S1: Episode 31 - Ray Paz

Portrait of Ray

Episode Information

[Intro Music]

Narrator:  Welcome to My Heart is Not Blind. Narrative histories about blindness and perception. A traveling exhibition and book published by Trinity University Press, supported by Kronkosky Charitable Foundation, edited and hosted by Michael Nye. Stories are often found, resting along the edges of surprise and revelation. Every person, every place is a map to somewhere else. episode 31, Ray Paz.

Ray: Hello, darkness, mild friend. I’ve come to talk with you again because a vision softly creeping lefted seeds while I was sleeping and the vision that was planted in my brain still remains within the sound of silence. My name is Ray. I’m 48 years old. I live alone in Corpus Christi, Texas. I got my bachelor’s degree in piano performance at Corpus Christi State University. My occupation is a keyboardist. As far as I can recall. Nobody’s ever asked me what it’s like to be blind before. I’ve never known what it is to see light or a face or anything for that matter. Even as a child, I’ve never seen anything. Some of the questions I’d like to know a little bit more about are, do things always look the way they feel? What is color like? What is light? One of the things that I really have trouble grasping is what storms look like.

I think about these questions from time to time. These questions sometimes show up in my dreams. The first time I began to suspect that I was different was when, when in my own mind I felt that I bumped into things when other kids didn’t, and it made me mad. Then one Saturday afternoon, I remember mom telling me, son, you know that I love you. I said, yes. She says, well, the Lord made you blind. All that means is that you can’t see with your eyes the way I see with my eyes, but it doesn’t make you less than anybody else. You still can do the same things that we all can. But the more she tried to explain that to me, the more mad I got, because I resented even that word blind. For years. For years, both sighted persons and blind persons have vision.

Vision is more of a awareness where one is where one is going, that doesn’t require sight. I can imagine the walk along the beach. I will hear the sound of the water, whether it’s loud or soft. I hear the birds or other people talking, whether they’re in the distance or up close. I feel the sand under my feet or the rocks I might step on. Ouch. I’ll smell the the breeze, the salty air. Mom is a fireball. She’s, she’s a ball of life. She’s nothing but smiles. One of the main things she’s given me is the will to stand up for what’s right, the will to fight for something I believe in. She’s extremely positive. One of the questions I get as a blind person is, how do you get around? Or Why do you snap your fingers? That sound lets me know when I’m approaching an object.

Is that like a bat? Oh yeah. It’s like my cousin’s the bats. It sounds like an echo ta ta ta ta. Or depending on what the object is made of, it’s gonna have different echoes. A car has a different sound as opposed to a wall or a fence or a post. I learned echo location on my own. As a matter of fact, in school, the teachers would say, those noises are not appropriate, sighted people don’t use those noises to get around. As far back as I can remember, sometimes my dad would purposefully put me in situations that he knew I was scared. He would stand me as close as he could to noises that were really loud, for instance, to a saw. Or he’d put my hands on the track itself while the train was coming. But he would always yell at me when I would act scared. Or he would tell me, if you’re crying like a girl, I’m gonna have to break you with that. And sometimes dad would invite his friends over. He would either hit me or put things in front of me so I could trip and fall and they’d laugh. Beauty is a very interesting word to me. Beauty is warmth that one can feel in a person. Beauty can be even fresh cut grass or children playing on a playground. I think a majority of sighted people take things for granted. They tend to see only outer beauty rather than inner beauty.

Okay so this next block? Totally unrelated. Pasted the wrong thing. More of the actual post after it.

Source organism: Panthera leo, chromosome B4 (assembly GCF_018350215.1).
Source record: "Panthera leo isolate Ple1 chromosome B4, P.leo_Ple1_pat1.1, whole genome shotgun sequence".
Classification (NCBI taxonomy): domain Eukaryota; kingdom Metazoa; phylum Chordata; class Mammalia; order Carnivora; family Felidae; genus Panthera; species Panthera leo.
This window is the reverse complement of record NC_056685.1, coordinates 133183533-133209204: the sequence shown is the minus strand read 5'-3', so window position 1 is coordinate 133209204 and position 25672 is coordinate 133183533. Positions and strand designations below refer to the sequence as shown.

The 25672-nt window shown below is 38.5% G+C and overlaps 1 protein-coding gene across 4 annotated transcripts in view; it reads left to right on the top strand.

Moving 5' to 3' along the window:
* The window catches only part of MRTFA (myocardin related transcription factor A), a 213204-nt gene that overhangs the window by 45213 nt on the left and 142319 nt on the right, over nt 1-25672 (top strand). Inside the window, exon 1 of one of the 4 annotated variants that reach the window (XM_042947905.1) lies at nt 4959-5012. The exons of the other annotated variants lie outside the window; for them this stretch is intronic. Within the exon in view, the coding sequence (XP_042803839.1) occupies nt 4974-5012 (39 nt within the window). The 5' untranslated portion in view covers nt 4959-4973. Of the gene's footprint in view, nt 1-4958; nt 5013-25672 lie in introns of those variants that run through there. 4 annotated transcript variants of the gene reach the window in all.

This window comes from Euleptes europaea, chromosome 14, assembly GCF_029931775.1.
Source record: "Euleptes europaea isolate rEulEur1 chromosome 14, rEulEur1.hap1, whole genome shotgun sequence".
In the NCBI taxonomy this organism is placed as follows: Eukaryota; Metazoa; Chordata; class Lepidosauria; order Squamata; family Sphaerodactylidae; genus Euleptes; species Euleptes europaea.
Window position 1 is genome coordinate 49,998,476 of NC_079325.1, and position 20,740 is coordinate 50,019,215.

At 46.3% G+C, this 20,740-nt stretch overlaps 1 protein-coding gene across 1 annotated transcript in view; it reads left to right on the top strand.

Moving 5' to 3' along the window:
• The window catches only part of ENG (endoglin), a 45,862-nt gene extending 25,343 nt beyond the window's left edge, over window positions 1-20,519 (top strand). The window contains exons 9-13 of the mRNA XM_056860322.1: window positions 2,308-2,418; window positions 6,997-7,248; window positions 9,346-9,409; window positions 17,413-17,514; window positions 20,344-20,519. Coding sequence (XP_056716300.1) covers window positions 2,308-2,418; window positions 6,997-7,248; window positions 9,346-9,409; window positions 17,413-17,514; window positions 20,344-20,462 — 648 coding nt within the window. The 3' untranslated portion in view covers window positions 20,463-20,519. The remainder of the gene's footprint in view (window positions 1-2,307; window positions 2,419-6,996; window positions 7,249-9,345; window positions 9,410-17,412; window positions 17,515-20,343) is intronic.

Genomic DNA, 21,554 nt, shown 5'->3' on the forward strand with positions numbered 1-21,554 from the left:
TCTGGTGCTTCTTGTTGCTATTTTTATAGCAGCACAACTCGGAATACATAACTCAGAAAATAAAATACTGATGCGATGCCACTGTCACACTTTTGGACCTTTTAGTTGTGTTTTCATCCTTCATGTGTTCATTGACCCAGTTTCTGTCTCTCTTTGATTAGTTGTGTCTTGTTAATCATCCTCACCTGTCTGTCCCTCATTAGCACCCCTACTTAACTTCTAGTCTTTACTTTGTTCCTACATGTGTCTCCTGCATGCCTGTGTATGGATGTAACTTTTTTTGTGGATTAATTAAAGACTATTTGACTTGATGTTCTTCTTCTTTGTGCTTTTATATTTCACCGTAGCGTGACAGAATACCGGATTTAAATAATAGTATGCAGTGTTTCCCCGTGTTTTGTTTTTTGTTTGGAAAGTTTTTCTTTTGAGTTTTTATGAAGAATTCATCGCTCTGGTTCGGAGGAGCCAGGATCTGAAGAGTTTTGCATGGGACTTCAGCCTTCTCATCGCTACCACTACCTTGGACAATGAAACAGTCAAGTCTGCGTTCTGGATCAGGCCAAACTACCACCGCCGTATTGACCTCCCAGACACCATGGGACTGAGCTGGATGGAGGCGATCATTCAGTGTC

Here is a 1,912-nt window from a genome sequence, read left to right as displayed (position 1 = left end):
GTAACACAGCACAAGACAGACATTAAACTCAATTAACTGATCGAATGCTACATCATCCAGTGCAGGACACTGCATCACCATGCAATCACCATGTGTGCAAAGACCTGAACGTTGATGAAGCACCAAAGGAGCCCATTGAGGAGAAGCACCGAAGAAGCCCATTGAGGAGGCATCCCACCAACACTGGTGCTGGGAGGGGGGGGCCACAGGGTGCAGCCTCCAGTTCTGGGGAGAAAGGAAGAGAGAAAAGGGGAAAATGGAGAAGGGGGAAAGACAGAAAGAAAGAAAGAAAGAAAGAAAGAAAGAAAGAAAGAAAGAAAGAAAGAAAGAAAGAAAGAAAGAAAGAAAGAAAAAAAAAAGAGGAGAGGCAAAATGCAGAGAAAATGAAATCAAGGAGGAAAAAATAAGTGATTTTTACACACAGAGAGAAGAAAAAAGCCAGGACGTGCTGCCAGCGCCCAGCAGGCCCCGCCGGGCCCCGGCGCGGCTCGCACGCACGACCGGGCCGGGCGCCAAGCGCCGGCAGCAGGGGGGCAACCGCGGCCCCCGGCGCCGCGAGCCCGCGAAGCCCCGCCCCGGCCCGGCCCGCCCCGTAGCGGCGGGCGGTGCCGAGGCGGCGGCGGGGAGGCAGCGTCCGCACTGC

[Outro Music]

Host:  Ray says, silence is a reminder to listen, to pay attention, patience, to hear another person’s point of view and not to judge them. Listening is an essential part of life. Like breathing. He received his bachelor’s degree in piano performance at the University of Texas A&M in Corpus Christi. Ray started playing music at the age of three, and he can play the violin, piano, and the accordion. Ray was a member of the famous music star Selena Quintanilla’s Band. When she was starting out. After Selena died, there was a movie made called Selena starring Jennifer Lopez. Ray was asked to be the keyboard player in the movie when the young Selena was singing at a state fair in South Texas. Ray believes that words are extremely inadequate to describe experiences. However, music, music is different he says, music is magical, it’s uplifting, and there’s always, always a potential to connect with others.

Join us next week. Two new episodes will be released. Please subscribe, rate, and review this podcast. You can also go to my website, michaelnye.org/podcast for portraits and transcripts. Thank you for listening.